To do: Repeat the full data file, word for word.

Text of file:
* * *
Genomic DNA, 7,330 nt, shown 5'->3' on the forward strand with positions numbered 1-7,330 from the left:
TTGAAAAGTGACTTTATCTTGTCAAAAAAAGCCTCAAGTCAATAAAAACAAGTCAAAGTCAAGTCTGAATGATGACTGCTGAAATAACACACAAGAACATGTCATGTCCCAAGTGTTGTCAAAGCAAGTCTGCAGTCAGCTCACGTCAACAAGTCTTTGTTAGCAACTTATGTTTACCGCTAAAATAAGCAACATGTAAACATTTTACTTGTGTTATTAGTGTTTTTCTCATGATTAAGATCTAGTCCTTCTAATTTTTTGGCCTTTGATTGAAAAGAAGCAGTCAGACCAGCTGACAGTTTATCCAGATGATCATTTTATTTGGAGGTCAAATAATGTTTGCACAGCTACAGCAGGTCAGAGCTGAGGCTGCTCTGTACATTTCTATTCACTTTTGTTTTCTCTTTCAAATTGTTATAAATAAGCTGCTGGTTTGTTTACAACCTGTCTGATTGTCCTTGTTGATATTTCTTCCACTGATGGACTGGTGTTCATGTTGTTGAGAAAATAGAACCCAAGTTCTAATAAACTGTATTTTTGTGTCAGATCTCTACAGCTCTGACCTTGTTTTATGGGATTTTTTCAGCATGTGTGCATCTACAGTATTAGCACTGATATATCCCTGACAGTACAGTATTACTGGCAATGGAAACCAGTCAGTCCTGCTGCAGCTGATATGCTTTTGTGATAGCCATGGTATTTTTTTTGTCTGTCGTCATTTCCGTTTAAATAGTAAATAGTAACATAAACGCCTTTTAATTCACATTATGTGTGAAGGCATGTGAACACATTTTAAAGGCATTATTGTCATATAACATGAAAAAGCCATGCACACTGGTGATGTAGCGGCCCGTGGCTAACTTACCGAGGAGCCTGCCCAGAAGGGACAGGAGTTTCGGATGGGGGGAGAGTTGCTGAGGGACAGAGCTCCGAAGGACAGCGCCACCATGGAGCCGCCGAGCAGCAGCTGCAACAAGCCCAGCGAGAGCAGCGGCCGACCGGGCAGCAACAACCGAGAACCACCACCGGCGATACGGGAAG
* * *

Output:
Genomic DNA, 7,330 nt, shown 5'->3' on the forward strand with positions numbered 1-7,330 from the left:
TTGAAAAGTGACTTTATCTTGTCAAAAAAAGCCTCAAGTCAATAAAAACAAGTCAAAGTCAAGTCTGAATGATGACTGCTGAAATAACACACAAGAACATGTCATGTCCCAAGTGTTGTCAAAGCAAGTCTGCAGTCAGCTCACGTCAACAAGTCTTTGTTAGCAACTTATGTTTACCGCTAAAATAAGCAACATGTAAACATTTTACTTGTGTTATTAGTGTTTTTCTCATGATTAAGATCTAGTCCTTCTAATTTTTTGGCCTTTGATTGAAAAGAAGCAGTCAGACCAGCTGACAGTTTATCCAGATGATCATTTTATTTGGAGGTCAAATAATGTTTGCACAGCTACAGCAGGTCAGAGCTGAGGCTGCTCTGTACATTTCTATTCACTTTTGTTTTCTCTTTCAAATTGTTATAAATAAGCTGCTGGTTTGTTTACAACCTGTCTGATTGTCCTTGTTGATATTTCTTCCACTGATGGACTGGTGTTCATGTTGTTGAGAAAATAGAACCCAAGTTCTAATAAACTGTATTTTTGTGTCAGATCTCTACAGCTCTGACCTTGTTTTATGGGATTTTTTCAGCATGTGTGCATCTACAGTATTAGCACTGATATATCCCTGACAGTACAGTATTACTGGCAATGGAAACCAGTCAGTCCTGCTGCAGCTGATATGCTTTTGTGATAGCCATGGTATTTTTTTTGTCTGTCGTCATTTCCGTTTAAATAGTAAATAGTAACATAAACGCCTTTTAATTCACATTATGTGTGAAGGCATGTGAACACATTTTAAAGGCATTATTGTCATATAACATGAAAAAGCCATGCACACTGGTGATGTAGCGGCCCGTGGCTAACTTACCGAGGAGCCTGCCCAGAAGGGACAGGAGTTTCGGATGGGGGGAGAGTTGCTGAGGGACAGAGCTCCGAAGGACAGCGCCACCATGGAGCCGCCGAGCAGCAGCTGCAACAAGCCCAGCGAGAGCAGCGGCCGACCGGGCAGCAACAACCGAGAACCACCACCGGCGATACGGGAAG